Repeated ST2 Measurements Predict Adverse Outcome in Acute HF Patients
Repeated ST2 measurements, in addition to N-terminal pro–B-type natriuretic peptide (NT-proBNP) measurements, may be helpful in identifying patients with heart failure (HF) who are at increased risk of adverse outcomes, according to a study published Oct. 30 in the Journal of the American College of Cardiology.
Using data from the TRIUMPH clinical cohort study, Laura C. van Vark, MD, et al., sought to assess the association of baseline and repeated biomarker ST2 measurements in patients with acute HF. ST2 is an interleukin-1 (IL-1) receptor family member with membrane-bound (ST2L) and soluble (sST2) isoforms.
Patients were enrolled in 14 hospitals in the Netherlands between 2009 and 2014. Blood samples were drawn during a one-year follow-up and ST2 and NT-proBNP levels were measured in a central laboratory. The primary endpoint was the composite of all-cause mortality and HF rehospitalization.
Of the 475 patients in this analysis, 37 percent were women and the median age was 74 years. The primary endpoint was reached in 188 patients (40 percent) during a median follow-up of 325 days. The median baseline ST2 level was 71 ng/ml (interquartile range, 46-102).
When adjusted for clinical factors and NT-proBNP, the baseline ST2 measurement was associated with an increased risk for the primary endpoint, with a hazard ratio (HR) of 1.30 per a one standard deviation (SD) increase of the baseline ST2 level. For repeated ST2 measurements, this HR increased to 1.85 for each SD increase in the ST2 level.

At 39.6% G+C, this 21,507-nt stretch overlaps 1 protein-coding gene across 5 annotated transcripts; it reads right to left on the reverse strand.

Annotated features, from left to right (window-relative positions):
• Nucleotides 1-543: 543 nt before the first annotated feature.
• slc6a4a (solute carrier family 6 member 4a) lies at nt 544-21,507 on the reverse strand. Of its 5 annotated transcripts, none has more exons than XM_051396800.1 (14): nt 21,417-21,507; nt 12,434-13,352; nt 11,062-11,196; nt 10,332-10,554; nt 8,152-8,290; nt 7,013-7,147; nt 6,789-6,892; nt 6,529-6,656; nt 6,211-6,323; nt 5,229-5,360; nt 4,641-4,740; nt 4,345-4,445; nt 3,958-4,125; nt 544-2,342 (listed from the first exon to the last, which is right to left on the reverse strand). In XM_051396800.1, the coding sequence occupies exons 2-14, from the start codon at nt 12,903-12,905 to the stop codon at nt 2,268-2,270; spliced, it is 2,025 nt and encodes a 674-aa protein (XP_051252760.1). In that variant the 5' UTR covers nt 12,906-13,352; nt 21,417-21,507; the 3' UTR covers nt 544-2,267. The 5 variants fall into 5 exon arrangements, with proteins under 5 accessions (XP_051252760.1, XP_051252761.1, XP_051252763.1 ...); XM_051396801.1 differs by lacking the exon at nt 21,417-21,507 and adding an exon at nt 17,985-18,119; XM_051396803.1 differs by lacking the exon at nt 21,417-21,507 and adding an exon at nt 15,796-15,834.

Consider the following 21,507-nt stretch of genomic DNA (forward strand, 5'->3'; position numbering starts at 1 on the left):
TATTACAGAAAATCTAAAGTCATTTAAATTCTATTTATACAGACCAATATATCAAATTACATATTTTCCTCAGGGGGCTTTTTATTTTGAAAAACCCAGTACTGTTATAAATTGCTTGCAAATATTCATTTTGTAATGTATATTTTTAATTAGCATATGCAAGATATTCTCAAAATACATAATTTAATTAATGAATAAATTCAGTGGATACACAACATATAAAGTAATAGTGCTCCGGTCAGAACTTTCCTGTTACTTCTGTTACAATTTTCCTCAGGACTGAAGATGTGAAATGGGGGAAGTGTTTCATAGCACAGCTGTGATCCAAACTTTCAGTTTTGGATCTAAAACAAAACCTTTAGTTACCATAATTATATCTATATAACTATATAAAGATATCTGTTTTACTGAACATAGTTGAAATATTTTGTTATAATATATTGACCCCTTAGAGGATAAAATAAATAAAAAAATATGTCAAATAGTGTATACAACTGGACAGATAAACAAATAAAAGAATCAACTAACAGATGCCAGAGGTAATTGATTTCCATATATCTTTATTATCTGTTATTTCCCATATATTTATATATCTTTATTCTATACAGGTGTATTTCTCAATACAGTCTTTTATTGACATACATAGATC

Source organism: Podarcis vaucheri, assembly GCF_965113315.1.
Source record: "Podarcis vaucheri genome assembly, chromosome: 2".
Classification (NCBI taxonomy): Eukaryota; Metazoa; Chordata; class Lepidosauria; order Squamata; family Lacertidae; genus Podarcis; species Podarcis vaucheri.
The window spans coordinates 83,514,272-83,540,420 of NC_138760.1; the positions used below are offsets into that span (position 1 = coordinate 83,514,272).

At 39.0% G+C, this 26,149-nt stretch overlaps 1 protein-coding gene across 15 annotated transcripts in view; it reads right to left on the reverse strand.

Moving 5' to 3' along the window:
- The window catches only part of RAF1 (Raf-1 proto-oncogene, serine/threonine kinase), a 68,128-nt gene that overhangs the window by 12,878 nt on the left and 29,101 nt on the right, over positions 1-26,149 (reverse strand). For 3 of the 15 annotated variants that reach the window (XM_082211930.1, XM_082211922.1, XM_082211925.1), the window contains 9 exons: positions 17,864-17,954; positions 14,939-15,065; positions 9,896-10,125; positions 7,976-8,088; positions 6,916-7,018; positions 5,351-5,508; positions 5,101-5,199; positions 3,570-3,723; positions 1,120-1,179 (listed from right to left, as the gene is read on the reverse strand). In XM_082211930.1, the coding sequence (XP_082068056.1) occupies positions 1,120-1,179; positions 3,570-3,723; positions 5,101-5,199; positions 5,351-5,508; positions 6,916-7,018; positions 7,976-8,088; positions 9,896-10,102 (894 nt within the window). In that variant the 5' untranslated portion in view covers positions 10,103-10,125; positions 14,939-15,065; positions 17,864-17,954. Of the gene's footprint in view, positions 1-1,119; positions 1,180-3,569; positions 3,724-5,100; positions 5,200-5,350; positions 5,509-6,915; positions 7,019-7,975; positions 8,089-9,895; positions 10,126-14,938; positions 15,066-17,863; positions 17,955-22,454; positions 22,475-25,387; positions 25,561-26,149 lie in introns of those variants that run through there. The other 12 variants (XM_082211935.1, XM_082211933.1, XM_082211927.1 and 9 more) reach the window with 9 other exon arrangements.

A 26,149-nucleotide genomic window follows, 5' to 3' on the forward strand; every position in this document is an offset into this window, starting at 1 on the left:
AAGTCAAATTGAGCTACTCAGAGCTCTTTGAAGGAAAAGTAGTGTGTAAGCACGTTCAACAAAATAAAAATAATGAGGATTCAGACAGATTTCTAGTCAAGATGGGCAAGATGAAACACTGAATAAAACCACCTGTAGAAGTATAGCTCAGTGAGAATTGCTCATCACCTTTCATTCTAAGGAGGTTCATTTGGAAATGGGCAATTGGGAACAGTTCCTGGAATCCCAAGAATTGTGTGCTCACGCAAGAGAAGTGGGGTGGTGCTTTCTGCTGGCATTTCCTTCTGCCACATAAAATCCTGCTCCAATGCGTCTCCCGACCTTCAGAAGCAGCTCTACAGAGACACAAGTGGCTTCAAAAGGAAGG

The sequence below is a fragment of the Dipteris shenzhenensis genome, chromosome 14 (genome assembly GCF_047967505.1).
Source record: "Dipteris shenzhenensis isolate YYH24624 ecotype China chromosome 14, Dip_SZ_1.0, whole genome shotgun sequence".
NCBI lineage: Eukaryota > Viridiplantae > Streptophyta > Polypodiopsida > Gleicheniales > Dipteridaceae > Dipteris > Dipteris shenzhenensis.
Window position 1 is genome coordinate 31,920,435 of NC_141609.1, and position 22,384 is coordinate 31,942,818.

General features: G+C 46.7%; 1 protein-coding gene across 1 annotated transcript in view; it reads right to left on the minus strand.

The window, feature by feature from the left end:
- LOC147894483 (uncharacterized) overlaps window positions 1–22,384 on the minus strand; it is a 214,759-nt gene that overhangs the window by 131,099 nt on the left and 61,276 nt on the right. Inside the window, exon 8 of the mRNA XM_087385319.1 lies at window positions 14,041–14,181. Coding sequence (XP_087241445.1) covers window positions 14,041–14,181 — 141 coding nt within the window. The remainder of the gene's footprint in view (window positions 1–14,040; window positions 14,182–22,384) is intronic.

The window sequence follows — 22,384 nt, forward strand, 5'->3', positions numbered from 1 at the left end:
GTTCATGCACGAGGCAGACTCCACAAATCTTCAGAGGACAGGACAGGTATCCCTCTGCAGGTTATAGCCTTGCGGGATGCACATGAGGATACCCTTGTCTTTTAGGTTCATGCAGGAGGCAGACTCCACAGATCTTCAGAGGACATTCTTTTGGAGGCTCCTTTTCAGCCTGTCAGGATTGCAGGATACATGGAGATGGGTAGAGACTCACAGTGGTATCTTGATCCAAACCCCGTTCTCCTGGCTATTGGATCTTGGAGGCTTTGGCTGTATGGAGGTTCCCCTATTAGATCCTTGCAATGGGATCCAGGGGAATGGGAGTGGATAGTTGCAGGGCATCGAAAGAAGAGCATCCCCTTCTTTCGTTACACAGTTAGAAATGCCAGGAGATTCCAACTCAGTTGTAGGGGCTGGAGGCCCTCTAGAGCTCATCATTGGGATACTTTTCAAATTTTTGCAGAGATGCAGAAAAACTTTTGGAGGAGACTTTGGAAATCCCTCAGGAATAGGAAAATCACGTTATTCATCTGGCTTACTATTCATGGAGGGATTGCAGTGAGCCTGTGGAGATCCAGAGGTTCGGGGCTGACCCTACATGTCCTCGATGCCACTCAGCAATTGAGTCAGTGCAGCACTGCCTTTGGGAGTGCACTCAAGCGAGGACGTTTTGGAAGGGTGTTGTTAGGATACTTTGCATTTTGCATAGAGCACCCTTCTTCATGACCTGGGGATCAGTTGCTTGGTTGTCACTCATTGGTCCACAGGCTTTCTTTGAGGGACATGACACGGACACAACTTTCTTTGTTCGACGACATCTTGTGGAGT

Additionally, the average ST2 levels appeared to increase several weeks before the time of the primary endpoint.
The study authors state that repeated ST2 measurements are a strong and independent predictor of adverse outcomes in patients after they are hospitalized for acute HF. They conclude, “Repeated measurements take into account the dynamic and continuous change in ST2 level over time that may better reﬂect the true changes that occur in the underlying pathophysiological processes in the individual patient with HF.”
In an accompanying editorial comment, Antoni Bayés-Genís, MD, PhD, et al., note that “the study design and the ﬁndings reported, in addition to providing pathophysiological insight, have the potential to change current clinical practices.” They add, “Current evidence suggests that ST2 may be regarded as the new gold standard biomarker for prognosis and monitoring in HF.”
Keywords: Natriuretic Peptide, Brain, Receptors, Interleukin-1, Follow-Up Studies, Peptide Fragments, Heart Failure, Prognosis, Biological Markers, Protein Isoforms
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